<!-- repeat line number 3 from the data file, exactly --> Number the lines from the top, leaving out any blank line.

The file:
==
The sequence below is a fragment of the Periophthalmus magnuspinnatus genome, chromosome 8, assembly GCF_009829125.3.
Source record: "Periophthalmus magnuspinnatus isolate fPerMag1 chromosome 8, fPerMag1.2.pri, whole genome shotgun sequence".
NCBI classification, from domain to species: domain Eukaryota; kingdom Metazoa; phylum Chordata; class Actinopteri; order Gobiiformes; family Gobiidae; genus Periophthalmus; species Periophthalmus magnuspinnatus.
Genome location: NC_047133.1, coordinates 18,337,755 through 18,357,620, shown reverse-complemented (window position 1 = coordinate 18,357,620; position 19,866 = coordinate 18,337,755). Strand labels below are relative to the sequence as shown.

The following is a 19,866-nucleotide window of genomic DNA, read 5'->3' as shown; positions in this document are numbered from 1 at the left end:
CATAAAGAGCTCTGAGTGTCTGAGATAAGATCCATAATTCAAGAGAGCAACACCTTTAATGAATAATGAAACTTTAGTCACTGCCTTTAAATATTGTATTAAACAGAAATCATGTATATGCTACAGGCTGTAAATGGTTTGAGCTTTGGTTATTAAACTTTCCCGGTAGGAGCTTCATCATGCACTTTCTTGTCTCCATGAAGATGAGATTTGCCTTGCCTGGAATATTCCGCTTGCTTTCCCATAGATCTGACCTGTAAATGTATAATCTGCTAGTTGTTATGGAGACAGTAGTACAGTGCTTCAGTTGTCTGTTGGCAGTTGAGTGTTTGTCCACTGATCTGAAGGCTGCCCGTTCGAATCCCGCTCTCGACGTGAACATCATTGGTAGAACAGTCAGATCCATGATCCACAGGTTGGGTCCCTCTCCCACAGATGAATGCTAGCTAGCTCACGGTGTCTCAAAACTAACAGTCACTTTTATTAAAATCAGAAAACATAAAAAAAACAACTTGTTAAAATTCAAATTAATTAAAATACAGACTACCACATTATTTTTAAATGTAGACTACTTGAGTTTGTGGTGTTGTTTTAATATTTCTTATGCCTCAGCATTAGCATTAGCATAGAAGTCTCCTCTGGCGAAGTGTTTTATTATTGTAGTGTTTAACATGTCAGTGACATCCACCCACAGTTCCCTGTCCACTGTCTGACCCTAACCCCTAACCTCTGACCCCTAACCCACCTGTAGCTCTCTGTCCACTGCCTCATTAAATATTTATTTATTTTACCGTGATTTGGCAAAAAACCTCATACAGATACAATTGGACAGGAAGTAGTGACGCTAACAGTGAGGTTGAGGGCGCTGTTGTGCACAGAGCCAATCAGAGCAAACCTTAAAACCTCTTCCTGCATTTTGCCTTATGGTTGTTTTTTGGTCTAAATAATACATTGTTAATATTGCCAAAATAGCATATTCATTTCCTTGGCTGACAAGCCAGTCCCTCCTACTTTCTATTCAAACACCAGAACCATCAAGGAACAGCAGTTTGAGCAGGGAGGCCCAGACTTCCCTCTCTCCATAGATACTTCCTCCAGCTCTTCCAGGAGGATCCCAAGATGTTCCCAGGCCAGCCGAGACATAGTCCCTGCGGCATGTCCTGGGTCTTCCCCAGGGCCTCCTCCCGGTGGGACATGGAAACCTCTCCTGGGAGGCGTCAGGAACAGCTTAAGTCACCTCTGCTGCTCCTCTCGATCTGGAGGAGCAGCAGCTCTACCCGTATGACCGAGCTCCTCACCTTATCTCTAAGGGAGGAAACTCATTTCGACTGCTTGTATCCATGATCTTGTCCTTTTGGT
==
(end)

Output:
NCBI classification, from domain to species: domain Eukaryota; kingdom Metazoa; phylum Chordata; class Actinopteri; order Gobiiformes; family Gobiidae; genus Periophthalmus; species Periophthalmus magnuspinnatus.